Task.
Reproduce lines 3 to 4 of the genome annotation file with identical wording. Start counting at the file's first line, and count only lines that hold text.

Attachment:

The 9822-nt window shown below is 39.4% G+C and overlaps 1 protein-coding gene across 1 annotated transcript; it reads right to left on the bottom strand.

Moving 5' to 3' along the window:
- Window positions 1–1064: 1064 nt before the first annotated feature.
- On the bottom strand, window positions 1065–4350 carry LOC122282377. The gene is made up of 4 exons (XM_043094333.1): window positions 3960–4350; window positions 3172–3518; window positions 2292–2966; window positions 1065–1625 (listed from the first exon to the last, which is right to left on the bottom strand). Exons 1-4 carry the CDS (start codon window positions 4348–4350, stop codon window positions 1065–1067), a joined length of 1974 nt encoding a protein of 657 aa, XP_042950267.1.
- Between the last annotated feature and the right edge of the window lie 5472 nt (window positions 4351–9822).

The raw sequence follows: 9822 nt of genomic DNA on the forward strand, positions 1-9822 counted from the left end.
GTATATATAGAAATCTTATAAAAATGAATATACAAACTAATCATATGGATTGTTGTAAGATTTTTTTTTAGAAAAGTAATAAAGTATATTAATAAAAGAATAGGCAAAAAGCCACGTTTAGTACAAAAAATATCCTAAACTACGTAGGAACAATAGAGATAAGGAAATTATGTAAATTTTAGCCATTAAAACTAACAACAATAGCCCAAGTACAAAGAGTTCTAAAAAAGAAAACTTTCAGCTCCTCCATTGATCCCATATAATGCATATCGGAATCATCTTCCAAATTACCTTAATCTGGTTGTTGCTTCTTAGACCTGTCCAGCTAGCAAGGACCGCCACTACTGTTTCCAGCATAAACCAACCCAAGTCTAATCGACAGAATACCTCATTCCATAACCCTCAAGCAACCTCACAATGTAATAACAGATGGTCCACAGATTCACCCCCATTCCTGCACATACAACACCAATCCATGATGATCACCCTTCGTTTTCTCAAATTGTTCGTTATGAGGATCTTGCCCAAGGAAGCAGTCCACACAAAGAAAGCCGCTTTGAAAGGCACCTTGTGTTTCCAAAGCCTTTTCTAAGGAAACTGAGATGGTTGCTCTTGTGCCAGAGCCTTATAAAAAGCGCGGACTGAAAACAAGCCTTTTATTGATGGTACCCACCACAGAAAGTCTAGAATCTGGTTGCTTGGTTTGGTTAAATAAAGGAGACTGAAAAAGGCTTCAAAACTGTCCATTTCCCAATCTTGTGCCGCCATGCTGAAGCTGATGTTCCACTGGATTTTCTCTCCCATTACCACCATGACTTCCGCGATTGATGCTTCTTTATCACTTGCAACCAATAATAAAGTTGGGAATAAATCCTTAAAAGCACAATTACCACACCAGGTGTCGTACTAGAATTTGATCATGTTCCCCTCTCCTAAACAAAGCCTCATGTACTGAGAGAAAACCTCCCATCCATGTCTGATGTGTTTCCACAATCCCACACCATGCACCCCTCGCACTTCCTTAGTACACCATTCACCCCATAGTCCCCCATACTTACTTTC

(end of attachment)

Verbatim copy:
- Window positions 1–1064: 1064 nt before the first annotated feature.
- On the bottom strand, window positions 1065–4350 carry LOC122282377. The gene is made up of 4 exons (XM_043094333.1): window positions 3960–4350; window positions 3172–3518; window positions 2292–2966; window positions 1065–1625 (listed from the first exon to the last, which is right to left on the bottom strand). Exons 1-4 carry the CDS (start codon window positions 4348–4350, stop codon window positions 1065–1067), a joined length of 1974 nt encoding a protein of 657 aa, XP_042950267.1.